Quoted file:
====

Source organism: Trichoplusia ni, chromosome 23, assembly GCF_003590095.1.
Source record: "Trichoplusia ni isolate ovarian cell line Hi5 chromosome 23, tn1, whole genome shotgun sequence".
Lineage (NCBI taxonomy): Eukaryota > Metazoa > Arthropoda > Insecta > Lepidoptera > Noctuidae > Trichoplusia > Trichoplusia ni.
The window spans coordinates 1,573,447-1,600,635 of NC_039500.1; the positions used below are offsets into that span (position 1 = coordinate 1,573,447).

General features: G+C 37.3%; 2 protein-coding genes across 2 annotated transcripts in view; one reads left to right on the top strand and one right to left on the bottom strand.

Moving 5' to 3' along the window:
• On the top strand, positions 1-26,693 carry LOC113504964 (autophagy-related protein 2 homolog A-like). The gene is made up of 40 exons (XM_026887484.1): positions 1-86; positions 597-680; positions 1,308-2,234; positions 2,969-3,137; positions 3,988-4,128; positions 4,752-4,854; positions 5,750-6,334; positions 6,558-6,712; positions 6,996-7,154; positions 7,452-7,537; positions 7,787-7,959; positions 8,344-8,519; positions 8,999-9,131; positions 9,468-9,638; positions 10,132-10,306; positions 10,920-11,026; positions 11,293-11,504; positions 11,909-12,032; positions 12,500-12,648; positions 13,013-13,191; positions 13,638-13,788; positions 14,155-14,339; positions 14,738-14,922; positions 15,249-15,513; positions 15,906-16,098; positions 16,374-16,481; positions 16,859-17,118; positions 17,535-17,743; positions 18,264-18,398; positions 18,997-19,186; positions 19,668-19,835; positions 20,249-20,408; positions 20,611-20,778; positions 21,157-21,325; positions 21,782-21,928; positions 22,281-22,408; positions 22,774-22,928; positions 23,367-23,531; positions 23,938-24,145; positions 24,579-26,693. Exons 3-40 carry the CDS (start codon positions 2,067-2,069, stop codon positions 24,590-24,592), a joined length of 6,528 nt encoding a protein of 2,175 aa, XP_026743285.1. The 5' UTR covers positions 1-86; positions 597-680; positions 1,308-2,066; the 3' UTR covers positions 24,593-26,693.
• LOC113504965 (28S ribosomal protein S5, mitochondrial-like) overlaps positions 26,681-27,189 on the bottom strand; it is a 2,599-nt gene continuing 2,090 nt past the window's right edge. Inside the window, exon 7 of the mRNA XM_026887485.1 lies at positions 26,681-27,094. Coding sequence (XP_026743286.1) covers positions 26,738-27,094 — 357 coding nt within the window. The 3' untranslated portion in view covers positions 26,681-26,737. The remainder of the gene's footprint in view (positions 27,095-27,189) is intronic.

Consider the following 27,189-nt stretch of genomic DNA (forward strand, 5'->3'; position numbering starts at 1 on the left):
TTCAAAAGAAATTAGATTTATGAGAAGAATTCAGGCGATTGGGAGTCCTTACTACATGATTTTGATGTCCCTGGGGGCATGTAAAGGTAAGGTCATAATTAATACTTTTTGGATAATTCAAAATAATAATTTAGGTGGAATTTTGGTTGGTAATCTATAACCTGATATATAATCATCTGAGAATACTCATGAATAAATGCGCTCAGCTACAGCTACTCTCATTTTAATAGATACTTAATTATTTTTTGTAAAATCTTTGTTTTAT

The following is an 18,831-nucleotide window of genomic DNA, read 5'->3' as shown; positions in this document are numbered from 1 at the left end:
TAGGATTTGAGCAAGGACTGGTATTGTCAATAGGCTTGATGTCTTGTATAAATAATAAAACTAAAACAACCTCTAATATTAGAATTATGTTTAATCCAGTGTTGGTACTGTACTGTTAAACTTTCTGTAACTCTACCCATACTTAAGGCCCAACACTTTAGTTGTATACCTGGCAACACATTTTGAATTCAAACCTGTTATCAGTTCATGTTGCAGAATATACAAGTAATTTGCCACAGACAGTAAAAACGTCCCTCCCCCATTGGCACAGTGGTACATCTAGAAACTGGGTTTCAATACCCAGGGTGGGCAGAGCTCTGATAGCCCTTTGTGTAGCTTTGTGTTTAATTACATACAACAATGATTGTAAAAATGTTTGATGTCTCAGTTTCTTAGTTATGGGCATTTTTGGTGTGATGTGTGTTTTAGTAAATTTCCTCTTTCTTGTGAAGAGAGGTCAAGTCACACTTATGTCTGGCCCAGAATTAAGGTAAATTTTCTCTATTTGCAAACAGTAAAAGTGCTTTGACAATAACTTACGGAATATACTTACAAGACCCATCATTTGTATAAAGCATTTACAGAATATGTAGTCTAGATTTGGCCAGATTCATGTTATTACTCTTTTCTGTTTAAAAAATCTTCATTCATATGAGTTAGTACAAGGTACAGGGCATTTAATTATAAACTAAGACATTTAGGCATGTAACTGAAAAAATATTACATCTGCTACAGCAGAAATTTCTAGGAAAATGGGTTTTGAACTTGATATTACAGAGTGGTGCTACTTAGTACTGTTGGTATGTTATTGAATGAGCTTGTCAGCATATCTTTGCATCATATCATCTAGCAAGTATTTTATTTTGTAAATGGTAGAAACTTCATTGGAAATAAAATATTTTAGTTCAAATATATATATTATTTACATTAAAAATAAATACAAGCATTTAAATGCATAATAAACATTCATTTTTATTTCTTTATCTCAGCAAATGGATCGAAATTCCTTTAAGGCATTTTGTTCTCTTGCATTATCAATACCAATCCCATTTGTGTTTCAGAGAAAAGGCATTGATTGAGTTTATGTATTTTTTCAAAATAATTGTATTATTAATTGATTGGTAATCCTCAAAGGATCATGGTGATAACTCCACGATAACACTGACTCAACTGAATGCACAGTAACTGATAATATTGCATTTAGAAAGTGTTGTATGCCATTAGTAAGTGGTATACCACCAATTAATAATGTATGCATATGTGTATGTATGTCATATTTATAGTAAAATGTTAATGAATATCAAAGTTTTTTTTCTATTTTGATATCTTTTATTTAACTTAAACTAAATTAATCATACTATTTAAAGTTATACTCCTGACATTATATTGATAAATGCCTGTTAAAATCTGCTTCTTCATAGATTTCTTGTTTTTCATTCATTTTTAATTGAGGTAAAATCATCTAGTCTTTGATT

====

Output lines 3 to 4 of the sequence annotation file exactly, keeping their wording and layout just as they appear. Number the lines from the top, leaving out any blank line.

Lineage (NCBI taxonomy): Eukaryota > Metazoa > Arthropoda > Insecta > Lepidoptera > Noctuidae > Trichoplusia > Trichoplusia ni.
The window spans coordinates 1,573,447-1,600,635 of NC_039500.1; the positions used below are offsets into that span (position 1 = coordinate 1,573,447).